From Loompaland To Capitalism
You may have recognized Loompaland as the home of the Oompa-Loompas from Roald Dahl's famous book "Charlie and the Chocolate Factory." Oompa-Loompas originally come from Africa though, and were black Pygmies, not fantasy figures from a fantasy land. In fact, the story is an advertisement for all the bad things about capitalism, colonialism and selfishness.
The story is about Charlie Bucket, a poor kid who's literally starving most of the time, whose family is so poor that they can afford to buy a Willy Wonka chocolate bar only once a year, on Charie's birthday, when they ceremoniously unwrap, divide among themselves and eat it. Charlie's family lives nearby Willy Wonka's famous factory, the biggest factory in the world that creates the world's sweetest candy. There's a mystery about that factory though. No one has seen or heard from Wonka in years and the factory's gates and doors are always closed; no one enters or leaves the facility ever. But still trucks come and leave with Wonka's famous and delicious produce. Grandpa Joe is an ex-employee from the factory but he and everyone else was fired and sent away decades ago. So who are the mysterious workers who keep the place running and never show their faces?
Anyhow, in the story Willy Wonka is getting old and he has no children who can inherit his precious factory, including all of its priceless secrets and recipes for the magical sweets and candies produced there. Wonka makes ice-cream that never melts, sweets that last forever, and bubblegum that can blow up to infinite size. (Why hasn't he solved the world hunger problem yet? Must be the same reason why Bezos, Musk or Gates haven't.) So he organizes a competition, a lottery of sorts; inside the wrappings of five Willy Wonka Chocolate Bars there will be hidden a Golden Ticket, and the five children who are lucky enough to find them will be invited to a tour of the factory. They will be shown all of its secrets and one of them will be selected as Wonka's successor. Charlie doesn't stand a chance of course with his family being able to afford just one chocolate bar per year, and spoiled rich kids being able to buy hundreds or even thousands of them. But, as it goes in children's stories, Charlie one day finds some money on the street, and in an act of rare selfishness buys himself two Willy Wonka Chocolate Bars, instead of buying food for his starving family. That's when he finds his Golden Ticket. Be selfish, get ahead. Get it? And boy does Wonka reveal himself to be a selfish prick in the rest of the story...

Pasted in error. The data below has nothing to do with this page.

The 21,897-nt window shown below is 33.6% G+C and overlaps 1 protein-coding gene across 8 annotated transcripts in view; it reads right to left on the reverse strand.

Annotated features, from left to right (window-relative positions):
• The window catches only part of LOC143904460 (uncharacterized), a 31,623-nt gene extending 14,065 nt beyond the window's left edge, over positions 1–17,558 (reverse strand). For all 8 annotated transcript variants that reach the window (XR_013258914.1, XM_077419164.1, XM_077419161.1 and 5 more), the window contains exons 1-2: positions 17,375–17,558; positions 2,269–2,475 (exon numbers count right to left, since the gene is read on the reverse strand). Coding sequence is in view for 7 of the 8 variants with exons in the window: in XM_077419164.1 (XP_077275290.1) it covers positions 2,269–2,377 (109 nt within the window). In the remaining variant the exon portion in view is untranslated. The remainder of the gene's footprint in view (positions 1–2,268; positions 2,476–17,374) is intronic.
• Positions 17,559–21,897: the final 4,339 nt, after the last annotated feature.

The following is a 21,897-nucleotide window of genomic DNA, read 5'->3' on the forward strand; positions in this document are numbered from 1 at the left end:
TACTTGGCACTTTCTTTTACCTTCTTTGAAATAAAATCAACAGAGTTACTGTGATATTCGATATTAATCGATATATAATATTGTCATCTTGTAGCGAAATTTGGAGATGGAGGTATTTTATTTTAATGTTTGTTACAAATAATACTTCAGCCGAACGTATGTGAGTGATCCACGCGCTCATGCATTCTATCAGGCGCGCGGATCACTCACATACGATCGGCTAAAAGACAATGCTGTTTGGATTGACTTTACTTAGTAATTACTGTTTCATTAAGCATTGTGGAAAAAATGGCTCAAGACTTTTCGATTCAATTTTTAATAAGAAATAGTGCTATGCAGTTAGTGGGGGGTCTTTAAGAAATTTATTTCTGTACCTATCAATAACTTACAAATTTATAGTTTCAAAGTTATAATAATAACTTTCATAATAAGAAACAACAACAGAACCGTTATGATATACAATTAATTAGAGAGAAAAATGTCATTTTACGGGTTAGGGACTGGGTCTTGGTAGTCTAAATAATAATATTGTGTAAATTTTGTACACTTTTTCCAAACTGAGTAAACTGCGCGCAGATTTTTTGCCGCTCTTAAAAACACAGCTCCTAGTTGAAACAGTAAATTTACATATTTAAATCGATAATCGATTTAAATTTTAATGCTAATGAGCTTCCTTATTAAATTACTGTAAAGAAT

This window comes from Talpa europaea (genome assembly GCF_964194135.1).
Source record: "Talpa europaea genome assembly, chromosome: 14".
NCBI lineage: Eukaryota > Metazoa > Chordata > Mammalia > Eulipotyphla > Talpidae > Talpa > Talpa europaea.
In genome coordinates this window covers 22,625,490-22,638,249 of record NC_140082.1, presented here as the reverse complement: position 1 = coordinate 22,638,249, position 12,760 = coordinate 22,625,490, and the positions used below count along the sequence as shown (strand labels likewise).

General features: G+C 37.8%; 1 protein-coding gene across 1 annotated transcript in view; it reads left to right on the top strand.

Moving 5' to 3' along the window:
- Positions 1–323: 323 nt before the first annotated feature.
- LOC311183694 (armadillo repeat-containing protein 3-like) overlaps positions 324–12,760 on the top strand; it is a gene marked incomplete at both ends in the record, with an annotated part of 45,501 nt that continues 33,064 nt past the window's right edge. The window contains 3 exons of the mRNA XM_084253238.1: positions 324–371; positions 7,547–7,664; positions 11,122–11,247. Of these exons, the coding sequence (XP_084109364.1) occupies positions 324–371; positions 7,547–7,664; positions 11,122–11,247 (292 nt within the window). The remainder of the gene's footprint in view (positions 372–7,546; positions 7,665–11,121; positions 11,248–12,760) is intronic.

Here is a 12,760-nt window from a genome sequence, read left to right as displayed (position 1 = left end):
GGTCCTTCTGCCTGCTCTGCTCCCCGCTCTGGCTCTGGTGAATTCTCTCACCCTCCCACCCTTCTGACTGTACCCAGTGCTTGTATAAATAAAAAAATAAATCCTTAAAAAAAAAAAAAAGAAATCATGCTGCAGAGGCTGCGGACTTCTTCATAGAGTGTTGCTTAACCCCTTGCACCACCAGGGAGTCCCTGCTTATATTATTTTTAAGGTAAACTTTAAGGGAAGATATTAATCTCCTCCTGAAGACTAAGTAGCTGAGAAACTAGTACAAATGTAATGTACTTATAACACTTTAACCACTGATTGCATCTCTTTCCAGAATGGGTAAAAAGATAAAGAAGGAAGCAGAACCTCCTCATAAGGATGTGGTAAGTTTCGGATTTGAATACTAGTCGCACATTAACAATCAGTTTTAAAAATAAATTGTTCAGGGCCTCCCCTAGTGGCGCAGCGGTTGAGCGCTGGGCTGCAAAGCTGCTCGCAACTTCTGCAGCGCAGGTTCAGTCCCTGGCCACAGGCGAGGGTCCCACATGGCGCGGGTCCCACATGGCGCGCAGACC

Before I go on, let me first say that Roald Dahl almost certainly didn't intend his most famous children's story to be an advertisement for unfettered capitalism. It's impossible to separate children's stories from the ideological fabric of our world, the power structures that privilege adults, and the particular historical moment in which stories are produced. Charlie and the Chocolate Factory was first published in 1964, right before the wave of human rights activism. In this original version of the novel Willy Wonka fancies himself quite the white savior, but in fact the Oompa-Loompas are black pygmies who Wonka imports from "the deepest and darkest part of the African jungle" and enslaves in his factory. In the book they're called "helpers" and they are paid in cocoa beans, the only currency they understand. Wonka explains:
You only had to mention the word ‘cacao’ to an Oompa-Loompa and they would start dribbling at the mouth.